Rev. Hakamata explains that traditionally, the one central rule of the community was that everyone participated in collective labor, especially in planting and harvesting rice. This rule was also applied to organizing and conducting funerals, helping out families in crisis, and building important village infrastructure like dams and bridges. Such work was called shigoto, which has become the common term today for “work” as in one’s job or employment. In the early days of the market economy, Rev. Hakamata explains that the term used for employment or the work one did to earn cash income was kasegi. It was understood in the community that shigoto always took priority over kasegi. Shigoto was “community work”, and it was a duty. The corporate culture as it developed in Japan after World War II smartly co-opted the concept of shigoto, emphasizing the community nature of the company. Now, Japanese typically have a hard time getting a break from work for family or community matters, because the shigoto of their employment has become the primary obligation in their lives.

In the terms of rural village life today, Rev. Hakamata notes that people are actively pursing kasegi rather than the mutually agreed upon conventions of collective labor that connected people with each other. Rev. Hakamata cites various academics that have called this process “the atomization of Japanese society”. They explain that when people develop individual desires, seek for comforts, and gradually become “obese”, then isolation occurs. For example, in Fujisato-cho, they have day care centers for infants starting from the age of two months who are still breast-feeding. For the elderly, people usually use day care services to look after them, or if they are ill, leave them with specialists at nursing facilities. Rev. Hakamata remarks that it seems that families have basically stopped taking care of their elderly members and now completely depend on experts. The most important thing for families now is their economic means of living.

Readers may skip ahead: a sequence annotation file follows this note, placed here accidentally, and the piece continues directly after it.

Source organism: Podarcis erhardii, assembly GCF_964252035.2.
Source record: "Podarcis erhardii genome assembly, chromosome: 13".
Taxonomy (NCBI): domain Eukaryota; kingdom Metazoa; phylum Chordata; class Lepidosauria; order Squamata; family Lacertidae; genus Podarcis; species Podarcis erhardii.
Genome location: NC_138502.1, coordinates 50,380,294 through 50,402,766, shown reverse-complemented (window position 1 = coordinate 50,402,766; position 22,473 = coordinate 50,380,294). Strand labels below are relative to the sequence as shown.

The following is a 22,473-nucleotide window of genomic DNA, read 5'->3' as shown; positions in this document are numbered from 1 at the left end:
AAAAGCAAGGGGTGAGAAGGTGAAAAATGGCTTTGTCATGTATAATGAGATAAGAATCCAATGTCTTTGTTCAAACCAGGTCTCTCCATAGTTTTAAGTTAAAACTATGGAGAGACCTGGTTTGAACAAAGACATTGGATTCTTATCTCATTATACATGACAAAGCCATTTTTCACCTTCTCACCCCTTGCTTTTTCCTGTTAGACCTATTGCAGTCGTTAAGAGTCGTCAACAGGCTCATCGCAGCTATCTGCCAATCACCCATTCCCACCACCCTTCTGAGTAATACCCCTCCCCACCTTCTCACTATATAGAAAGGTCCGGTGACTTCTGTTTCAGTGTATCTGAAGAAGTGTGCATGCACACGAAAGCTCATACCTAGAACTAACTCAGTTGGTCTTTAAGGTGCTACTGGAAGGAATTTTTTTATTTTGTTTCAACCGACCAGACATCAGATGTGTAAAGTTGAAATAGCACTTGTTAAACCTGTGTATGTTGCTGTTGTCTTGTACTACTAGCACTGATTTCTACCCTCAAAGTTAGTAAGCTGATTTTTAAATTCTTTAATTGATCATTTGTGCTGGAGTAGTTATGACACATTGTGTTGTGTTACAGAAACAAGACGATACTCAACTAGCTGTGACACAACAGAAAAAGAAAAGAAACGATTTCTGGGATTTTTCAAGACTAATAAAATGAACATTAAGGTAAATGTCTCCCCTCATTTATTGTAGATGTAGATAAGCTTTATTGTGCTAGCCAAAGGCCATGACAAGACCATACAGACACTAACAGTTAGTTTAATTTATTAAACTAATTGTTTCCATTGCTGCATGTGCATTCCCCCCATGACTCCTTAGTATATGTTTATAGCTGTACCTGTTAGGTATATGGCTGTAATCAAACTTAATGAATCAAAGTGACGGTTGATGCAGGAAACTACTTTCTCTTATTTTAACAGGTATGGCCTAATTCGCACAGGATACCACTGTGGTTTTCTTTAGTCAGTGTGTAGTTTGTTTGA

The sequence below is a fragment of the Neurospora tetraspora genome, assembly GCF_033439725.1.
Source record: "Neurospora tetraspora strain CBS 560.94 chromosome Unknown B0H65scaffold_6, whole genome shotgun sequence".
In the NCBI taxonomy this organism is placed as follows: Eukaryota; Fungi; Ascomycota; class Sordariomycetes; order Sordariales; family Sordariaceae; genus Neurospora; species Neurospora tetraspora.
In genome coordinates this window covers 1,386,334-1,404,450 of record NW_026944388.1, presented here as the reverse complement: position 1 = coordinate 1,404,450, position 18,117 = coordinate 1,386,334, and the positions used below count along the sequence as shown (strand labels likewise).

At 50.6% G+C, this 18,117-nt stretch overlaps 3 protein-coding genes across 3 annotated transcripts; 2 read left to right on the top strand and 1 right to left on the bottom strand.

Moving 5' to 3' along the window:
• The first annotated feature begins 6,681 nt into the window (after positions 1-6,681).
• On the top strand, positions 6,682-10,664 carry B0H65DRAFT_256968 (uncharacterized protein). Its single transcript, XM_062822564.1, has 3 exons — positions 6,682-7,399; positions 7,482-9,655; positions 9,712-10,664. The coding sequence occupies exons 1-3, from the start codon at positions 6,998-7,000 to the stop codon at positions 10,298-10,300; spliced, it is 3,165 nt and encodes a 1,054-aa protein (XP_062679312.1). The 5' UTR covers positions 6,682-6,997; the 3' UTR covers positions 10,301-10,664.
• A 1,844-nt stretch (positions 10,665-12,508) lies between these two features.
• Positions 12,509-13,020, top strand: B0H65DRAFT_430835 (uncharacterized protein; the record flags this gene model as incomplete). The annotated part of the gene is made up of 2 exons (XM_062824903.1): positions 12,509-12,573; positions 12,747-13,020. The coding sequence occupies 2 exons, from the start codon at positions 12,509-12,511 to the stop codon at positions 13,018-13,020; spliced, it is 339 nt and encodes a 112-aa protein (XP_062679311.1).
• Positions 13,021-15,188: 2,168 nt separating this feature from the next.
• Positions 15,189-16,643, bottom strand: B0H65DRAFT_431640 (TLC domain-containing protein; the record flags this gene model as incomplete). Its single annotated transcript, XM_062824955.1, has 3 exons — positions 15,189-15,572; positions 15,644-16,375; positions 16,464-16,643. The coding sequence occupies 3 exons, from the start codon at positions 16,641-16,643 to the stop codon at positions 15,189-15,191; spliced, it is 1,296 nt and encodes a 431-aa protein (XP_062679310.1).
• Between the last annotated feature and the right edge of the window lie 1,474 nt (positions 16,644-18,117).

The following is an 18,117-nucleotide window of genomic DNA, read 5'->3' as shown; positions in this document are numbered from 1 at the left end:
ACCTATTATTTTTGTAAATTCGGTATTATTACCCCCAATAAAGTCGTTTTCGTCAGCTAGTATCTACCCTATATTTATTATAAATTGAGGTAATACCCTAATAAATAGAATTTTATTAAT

In this way, Rev. Hakamata’s analysis of the fairly well recognized structural aspects of modernism and change in rural communities begins to delve deeper into the shift in value systems that has been occurring with this structural change. In looking at this shift in values from collective shigoto to individual kasegi, Rev. Hakamata highlights how the traditional religious values of Japan, especially Buddhist ones, have been abandoned. He examines the value system lying beneath this modern ethic of kasegi, in which it is better for people’s wants and desires to develop freely as they are. This has led him into the well-known work of German socialist Max Weber in his The Protestant Ethic and the Spirit of Capitalism, in which he claims that Protestant Christian thinkers, especially John Calvin, gave birth to the basic values of capitalism and market economics. Rev. Hakamata highlights the unique nature of Calvin’s doctrine of pre-destination, which led to an understanding that the profits or money gained from the “holy work” of applying oneself diligently to one’s own vocation is a reward that comes from God and even evidence or proof of one’s truth faith and guaranteed salvation. In the particular form of this concept that took root in the United States, the original emphasis on a life of self-denial and of delaying satisfaction or enjoyment in the fruits of one’s work became replaced with the use of these rewards and profits freely without worrying what other people think and, indeed, as a now largely unconscious affirmation of one’s sanctified spiritual status.[3]

Rev. Hakamata notes the feeling that profit is the reward given by God is something that Japanese cannot understand. Still, to this day, people in his village community tend to be private about the way they use their money, and this increasing mentality of privacy developed from the personal pursuit of material well being has been an important part in the shift to the isolated culture of the community. This cultural shift has caused as much of a disruption to his community and Japanese society in general as the structural changes. Rev. Hakamata notes that there had always been a sense of the control of desire in village society in the past. It was felt that in order for the bonds within the family and the community to remain strong, it was necessary to control desire. Religion was also part of the value system that was used to restrain human desire. He notes that in the market economy, however, the optimization of desire is the greatest thing. The free development of desire is the engine for turning the economy, and this has made humans become more immature. “We have been infantilized,” he insists, “in that we have been encouraged to quickly raise our hands if we want something. It is very common now to see children throw tantrums at department stores if they are not bought what they want; and adults are not much different.” He concludes by noting that, “I have come to notice that in the end, people become atomized within the mechanisms of economics.”